• The claimant applied for an alternative role as an administrator but was unsuccessful due to low scores in written tests and an overall unsatisfactory interview. As a result, the claimant was dismissed.
  • The claimant brought a claim in the Employment Tribunal alleging, amongst other things, that failing to place him in the administrator role on a trial basis amounted to a failure to make reasonable adjustments under the Equality Act 2010.
  • The Employment Tribunal upheld his claim and held that the respondent had failed to make a reasonable adjustment by not offering him a trial period in the administrator role, and also upheld claims of discrimination arising from disability and unfair dismissal.
  • On appeal, the Employment Appeal Tribunal agreed with the Employment Tribunal. It held that the claimant was placed at a substantial disadvantage because of his disability and moving him to an alternative role was potentially a reasonable adjustment which had a real prospect of avoiding that disadvantage.

Key takeaway:

This case serves as a reminder that where a disabled employee can no longer perform his or her role, redeployment is an option that employers must consider carefully, even if only on a trial basis. It is important for employers to discharge the burden of demonstrating why it may not be reasonable to make a particular reasonable adjustment for a disabled person to avoid a successful claim of disability discrimination.

4. Continuing acts and discrimination

In Allen v Worcestershire Health and Care NHS Trust, the Employment Appeal Tribunal held that unconnected acts of discrimination that are linked by their factual setting should not be treated as “conduct extending over a period.”

The facts:

  • The respondent underwent a restructuring process and offered the claimant a role at a lower pay grade. The claimant did not accept this role.
  • The respondent had a “no redundancy” policy and did not make the claimant’s role redundant.
  • The claimant subsequently went on sick leave. When the claimant was referred to occupational health, her manager ticked a box on the referral form querying whether ill health retirement would be appropriate, and the claimant subsequently raised a grievance. The claimant was later dismissed for ill health.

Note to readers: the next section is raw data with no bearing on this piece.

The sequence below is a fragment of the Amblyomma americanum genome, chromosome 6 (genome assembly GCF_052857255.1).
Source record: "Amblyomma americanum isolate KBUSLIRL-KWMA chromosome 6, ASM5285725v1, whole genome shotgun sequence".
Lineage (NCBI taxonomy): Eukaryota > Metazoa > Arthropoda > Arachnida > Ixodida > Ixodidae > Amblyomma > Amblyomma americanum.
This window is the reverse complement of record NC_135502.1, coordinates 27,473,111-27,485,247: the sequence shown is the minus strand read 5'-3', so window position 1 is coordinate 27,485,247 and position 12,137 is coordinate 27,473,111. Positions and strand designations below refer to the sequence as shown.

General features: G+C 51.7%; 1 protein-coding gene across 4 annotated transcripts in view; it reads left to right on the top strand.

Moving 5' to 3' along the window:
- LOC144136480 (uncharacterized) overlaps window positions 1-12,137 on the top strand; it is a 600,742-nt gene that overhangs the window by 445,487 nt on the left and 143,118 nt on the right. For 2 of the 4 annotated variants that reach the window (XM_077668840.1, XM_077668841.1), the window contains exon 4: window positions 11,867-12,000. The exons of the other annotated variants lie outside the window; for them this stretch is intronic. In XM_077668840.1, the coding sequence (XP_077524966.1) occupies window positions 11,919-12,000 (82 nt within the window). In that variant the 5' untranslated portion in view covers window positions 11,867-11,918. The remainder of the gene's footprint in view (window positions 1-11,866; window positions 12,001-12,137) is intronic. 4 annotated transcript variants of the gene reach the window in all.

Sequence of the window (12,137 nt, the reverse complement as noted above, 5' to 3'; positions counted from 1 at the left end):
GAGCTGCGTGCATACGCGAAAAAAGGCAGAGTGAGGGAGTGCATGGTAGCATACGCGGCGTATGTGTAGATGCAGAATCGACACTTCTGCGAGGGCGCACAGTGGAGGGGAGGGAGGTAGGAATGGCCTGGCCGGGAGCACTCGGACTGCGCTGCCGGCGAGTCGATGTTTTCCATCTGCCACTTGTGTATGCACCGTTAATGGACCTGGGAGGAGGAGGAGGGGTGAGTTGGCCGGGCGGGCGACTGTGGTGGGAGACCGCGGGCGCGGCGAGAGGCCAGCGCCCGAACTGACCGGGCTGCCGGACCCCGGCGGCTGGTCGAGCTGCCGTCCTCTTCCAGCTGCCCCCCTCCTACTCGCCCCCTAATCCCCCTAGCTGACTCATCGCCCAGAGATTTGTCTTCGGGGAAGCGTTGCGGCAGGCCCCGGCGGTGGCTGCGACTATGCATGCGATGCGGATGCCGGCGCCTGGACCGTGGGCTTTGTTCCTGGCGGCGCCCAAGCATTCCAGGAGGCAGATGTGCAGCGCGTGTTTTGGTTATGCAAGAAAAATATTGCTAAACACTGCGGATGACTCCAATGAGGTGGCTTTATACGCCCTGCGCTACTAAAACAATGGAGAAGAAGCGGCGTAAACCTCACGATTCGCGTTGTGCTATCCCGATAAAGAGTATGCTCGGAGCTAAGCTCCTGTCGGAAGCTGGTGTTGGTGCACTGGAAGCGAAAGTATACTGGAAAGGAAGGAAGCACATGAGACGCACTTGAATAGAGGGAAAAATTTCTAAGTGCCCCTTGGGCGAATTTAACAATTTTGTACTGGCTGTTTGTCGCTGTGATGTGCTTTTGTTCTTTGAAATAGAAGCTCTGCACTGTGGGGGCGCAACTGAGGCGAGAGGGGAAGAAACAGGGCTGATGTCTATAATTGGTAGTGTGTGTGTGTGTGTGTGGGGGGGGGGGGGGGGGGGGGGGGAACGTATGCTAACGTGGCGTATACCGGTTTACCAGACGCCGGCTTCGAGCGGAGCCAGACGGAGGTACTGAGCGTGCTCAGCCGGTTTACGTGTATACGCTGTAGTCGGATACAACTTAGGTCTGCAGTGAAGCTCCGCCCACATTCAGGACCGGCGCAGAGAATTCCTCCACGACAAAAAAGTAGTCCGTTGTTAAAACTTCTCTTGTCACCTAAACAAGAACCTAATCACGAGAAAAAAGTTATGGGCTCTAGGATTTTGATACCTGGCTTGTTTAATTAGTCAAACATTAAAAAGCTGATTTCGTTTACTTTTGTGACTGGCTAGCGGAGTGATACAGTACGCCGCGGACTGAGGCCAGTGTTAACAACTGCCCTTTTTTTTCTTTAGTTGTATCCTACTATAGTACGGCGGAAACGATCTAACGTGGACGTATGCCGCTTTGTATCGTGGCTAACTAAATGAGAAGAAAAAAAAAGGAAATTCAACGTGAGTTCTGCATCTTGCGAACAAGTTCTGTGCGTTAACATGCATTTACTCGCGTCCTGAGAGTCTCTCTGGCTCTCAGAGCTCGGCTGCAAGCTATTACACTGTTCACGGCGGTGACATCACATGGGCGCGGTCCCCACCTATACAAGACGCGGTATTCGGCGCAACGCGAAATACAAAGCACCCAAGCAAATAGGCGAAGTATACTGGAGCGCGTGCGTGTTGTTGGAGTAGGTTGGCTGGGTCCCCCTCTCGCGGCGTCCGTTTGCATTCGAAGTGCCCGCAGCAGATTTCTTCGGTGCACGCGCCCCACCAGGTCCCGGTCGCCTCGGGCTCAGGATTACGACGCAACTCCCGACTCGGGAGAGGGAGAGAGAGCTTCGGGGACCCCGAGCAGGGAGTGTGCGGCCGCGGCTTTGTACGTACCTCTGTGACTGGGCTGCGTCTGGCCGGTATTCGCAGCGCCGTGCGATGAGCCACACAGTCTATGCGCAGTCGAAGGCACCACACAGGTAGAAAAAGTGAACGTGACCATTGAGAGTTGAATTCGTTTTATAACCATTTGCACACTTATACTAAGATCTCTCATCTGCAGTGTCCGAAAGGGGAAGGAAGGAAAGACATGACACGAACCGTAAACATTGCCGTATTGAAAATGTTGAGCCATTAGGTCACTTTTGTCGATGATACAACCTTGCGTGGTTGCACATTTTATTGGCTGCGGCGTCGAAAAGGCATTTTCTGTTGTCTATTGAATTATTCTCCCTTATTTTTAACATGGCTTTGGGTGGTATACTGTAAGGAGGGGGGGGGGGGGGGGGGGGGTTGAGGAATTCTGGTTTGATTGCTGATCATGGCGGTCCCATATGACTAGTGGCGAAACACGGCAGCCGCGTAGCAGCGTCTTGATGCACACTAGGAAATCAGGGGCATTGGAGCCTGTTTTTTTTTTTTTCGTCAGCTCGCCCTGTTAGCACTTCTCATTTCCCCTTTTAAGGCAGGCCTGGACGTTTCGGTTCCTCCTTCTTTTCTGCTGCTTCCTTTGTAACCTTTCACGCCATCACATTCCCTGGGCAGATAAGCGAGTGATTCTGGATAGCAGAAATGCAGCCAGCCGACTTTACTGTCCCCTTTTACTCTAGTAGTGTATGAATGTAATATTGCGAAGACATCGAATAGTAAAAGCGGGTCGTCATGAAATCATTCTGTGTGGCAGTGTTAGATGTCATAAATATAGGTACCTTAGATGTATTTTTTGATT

• The claimant brought claims in the Employment Tribunal for unfair dismissal, age and disability discrimination. The Employment Tribunal found that ticking the box in the occupational referral form and a pre-determined grievance amounted to age discrimination, and that she was dismissed for a reason related to her disability.
  • On appeal, the Employment Appeal Tribunal held that the pre-determination of the claimant’s grievance was not discriminatory as the sole connection between the age of the claimant and the grievance process was that the grievance included allegations of age discrimination. It further held that the only discrimination claim in time was the act of dismissal. It disagreed with the Employment Tribunal’s finding that the earlier discriminatory acts could be treated as “conduct extending over a period of time.” Instead, the Employment Appeal Tribunal held that, for there to be conduct extending over a period time, there must have been discriminatory conduct that was ongoing. Indeed, it is not enough that incidents are linked and that later events would not have occurred but for the earlier events. Instead, there must be something in the conduct that involves continuing discrimination.

Key takeaway:

This case serves as a useful reminder that for there to be “conduct extending over a period” it must be distinct from a succession of unconnected or isolated acts, for which the time limit will begin to run from the date when each act was committed.